Cooking for a large number of people need not be intimidating. However, it requires more preparation than throwing together a dinner for four. Whether you are organising a wedding reception or hosting a church gathering, you can cook successfully for a crowd with some advance planning.
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As you plan the menu, consider the kitchen facilities and equipment that will be available and how the food will be served. Also, consider the number of people expected. The menu you plan for 50 people in a buffet line may not be the same menu you would plan for 24 people served by waiters. You want the food to look appetizing as it is presented and, if costs are a concern, you need to control portion sizes. Also consider how long the food will sit before it is served. For example, if you are planning an award banquet, the food may rest at serving temperature for an hour before the meal is served. Conduct a small-scale test run to see how the food looks, tastes and holds up for the event time schedule.
Some simple prepare-ahead buffet ideas include lasagne, chilli, spaghetti and other pasta dishes, roast beef, barbecued chicken, casseroles, baked beans, scalloped potatoes, potato salad, tossed green salads and deep-dish pies. However, you can use most recipes that can be prepared in advance or require little last-minute preparation. If cost is a concern, consider your available serving pieces and utensils as you plan your menu. If you need to buy or rent serving pieces, this will increase the cost to feed the crowd.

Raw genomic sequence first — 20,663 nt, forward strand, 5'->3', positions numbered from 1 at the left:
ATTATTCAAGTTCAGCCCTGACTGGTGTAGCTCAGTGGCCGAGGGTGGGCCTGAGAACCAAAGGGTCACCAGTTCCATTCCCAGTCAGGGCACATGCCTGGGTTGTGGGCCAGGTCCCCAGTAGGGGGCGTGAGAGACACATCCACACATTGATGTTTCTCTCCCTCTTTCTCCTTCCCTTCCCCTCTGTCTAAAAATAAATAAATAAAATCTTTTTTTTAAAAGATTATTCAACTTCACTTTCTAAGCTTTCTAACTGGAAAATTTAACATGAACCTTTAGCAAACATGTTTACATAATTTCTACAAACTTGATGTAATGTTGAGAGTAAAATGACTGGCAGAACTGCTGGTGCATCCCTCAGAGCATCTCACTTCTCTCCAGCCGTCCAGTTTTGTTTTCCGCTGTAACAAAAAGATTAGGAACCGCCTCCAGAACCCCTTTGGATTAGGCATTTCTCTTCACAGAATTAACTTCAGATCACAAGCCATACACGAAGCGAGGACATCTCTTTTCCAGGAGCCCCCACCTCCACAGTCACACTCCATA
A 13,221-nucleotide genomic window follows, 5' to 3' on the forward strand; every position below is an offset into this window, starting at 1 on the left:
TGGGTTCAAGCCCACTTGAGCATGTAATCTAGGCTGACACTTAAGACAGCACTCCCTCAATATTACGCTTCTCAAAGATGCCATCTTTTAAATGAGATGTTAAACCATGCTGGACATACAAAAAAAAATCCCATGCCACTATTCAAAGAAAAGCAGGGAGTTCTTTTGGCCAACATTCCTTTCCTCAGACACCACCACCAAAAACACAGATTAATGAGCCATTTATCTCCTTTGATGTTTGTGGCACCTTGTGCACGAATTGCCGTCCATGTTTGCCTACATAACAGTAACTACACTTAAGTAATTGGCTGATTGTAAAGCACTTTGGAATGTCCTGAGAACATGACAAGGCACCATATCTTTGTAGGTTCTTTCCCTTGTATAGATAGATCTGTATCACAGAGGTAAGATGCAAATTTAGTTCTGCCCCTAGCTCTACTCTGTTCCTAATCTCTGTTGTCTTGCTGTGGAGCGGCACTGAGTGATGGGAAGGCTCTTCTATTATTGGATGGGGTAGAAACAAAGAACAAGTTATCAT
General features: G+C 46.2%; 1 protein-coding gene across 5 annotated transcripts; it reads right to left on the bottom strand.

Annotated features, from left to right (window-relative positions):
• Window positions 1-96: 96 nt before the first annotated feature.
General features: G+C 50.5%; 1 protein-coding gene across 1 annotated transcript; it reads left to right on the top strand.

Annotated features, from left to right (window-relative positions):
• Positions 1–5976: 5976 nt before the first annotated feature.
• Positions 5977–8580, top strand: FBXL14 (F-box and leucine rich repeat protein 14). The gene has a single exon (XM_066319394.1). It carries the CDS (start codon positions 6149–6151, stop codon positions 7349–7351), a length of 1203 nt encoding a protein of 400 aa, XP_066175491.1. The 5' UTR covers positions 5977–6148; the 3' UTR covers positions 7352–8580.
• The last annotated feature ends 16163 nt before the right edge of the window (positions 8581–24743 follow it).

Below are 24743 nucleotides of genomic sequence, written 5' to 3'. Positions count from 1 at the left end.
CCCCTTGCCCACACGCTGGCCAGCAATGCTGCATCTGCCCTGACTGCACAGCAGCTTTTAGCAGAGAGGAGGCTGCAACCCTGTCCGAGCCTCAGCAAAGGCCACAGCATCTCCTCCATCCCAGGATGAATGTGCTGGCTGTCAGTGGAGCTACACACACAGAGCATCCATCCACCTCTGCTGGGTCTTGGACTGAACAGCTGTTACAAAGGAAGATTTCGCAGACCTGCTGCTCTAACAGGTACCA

Once you have a menu, you can estimate the cost. List the ingredients and determine a serving size for each. For example, for fruits and vegetables, use 1/2 cup and for roasted chicken, use 113gr. Also, add in the cost of linens, decorations, purchased or rented equipment, worker wages and promotional materials. Add an additional 10 per cent to cover unanticipated expenses. You can reduce your costs by shopping at wholesale clubs and restaurant supply stores or by soliciting donations.
Add salt sparingly to food as you prepare it. Diners can add more if needed. Disposable aluminium pans work well for lightweight dishes such as baked beans or macaroni and cheese. Use metal pans for heavier dishes such as roasts. Complete as much as possible in advance. For example, if you are serving baked potatoes, wash them the day before. Fresh vegetables, however, should be cooked just before serving, if possible. Allow extra cooking time for foods that are refrigerated prior to baking. Also, when you cook food in multiple large pans in the oven, they may require more cooking time.
Some bacteria strains love a buffet. Be sure to follow proper food safety protocol when preparing meals for crowds. Wash your hands before and after handling food. Wash all work surfaces prior to the meal preparation with hot, soapy water. Rinse with hot water. Be sure to keep raw meat away from other foods. Use a thermometer to ensure all food is cooked to the recommended internal temperature. Once prepared, make sure dishes are covered and refrigerated promptly, particularly those with mayonnaise, cream or custard fillings.
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